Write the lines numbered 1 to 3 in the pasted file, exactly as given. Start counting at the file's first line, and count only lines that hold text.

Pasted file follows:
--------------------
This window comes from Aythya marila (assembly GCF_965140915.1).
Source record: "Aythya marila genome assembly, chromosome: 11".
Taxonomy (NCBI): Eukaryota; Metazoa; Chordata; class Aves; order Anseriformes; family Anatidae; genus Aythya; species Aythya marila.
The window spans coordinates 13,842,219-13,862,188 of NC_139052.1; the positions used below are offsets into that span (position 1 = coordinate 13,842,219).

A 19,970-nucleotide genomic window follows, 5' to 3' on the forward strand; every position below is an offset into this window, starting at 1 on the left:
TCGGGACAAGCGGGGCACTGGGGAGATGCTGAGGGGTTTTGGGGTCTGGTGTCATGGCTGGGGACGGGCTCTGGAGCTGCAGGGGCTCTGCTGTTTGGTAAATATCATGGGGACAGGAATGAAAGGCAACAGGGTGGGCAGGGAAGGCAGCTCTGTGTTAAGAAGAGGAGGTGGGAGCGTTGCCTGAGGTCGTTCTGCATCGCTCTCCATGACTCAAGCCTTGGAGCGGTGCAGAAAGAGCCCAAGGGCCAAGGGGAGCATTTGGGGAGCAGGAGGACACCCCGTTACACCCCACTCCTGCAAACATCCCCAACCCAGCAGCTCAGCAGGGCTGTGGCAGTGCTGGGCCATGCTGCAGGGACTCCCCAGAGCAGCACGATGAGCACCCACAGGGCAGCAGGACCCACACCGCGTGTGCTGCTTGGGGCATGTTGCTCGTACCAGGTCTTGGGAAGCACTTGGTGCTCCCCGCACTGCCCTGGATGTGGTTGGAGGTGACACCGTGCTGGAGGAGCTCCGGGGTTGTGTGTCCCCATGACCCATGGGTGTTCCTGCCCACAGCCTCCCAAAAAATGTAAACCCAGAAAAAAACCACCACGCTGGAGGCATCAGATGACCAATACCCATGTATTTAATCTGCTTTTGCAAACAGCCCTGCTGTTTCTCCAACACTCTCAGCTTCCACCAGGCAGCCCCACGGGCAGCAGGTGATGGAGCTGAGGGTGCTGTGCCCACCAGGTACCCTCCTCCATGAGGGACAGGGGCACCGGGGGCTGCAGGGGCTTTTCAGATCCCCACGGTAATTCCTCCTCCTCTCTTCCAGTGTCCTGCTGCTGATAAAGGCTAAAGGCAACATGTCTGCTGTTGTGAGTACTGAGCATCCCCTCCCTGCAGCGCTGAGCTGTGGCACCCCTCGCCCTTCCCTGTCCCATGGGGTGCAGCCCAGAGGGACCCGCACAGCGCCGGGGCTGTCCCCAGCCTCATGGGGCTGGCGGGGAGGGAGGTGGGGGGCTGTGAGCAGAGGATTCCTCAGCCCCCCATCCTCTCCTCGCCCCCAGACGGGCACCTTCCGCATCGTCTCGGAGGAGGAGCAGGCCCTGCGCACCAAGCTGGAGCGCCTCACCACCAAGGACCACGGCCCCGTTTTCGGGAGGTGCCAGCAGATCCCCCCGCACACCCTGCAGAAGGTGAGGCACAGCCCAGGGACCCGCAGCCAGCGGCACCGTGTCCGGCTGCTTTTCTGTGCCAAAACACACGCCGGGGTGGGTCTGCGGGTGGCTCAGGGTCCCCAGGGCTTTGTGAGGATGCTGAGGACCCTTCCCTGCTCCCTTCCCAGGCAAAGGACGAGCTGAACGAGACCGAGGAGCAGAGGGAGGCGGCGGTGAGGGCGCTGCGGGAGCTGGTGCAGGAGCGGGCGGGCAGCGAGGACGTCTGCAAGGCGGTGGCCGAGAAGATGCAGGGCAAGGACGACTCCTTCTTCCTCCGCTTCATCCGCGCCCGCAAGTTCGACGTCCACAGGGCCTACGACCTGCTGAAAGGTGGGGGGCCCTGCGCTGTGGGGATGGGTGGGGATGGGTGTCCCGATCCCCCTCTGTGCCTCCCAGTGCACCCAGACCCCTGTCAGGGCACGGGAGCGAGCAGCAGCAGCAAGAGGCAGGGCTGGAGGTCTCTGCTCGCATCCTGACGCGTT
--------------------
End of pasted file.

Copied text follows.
This window comes from Aythya marila (assembly GCF_965140915.1).
Source record: "Aythya marila genome assembly, chromosome: 11".
Taxonomy (NCBI): Eukaryota; Metazoa; Chordata; class Aves; order Anseriformes; family Anatidae; genus Aythya; species Aythya marila.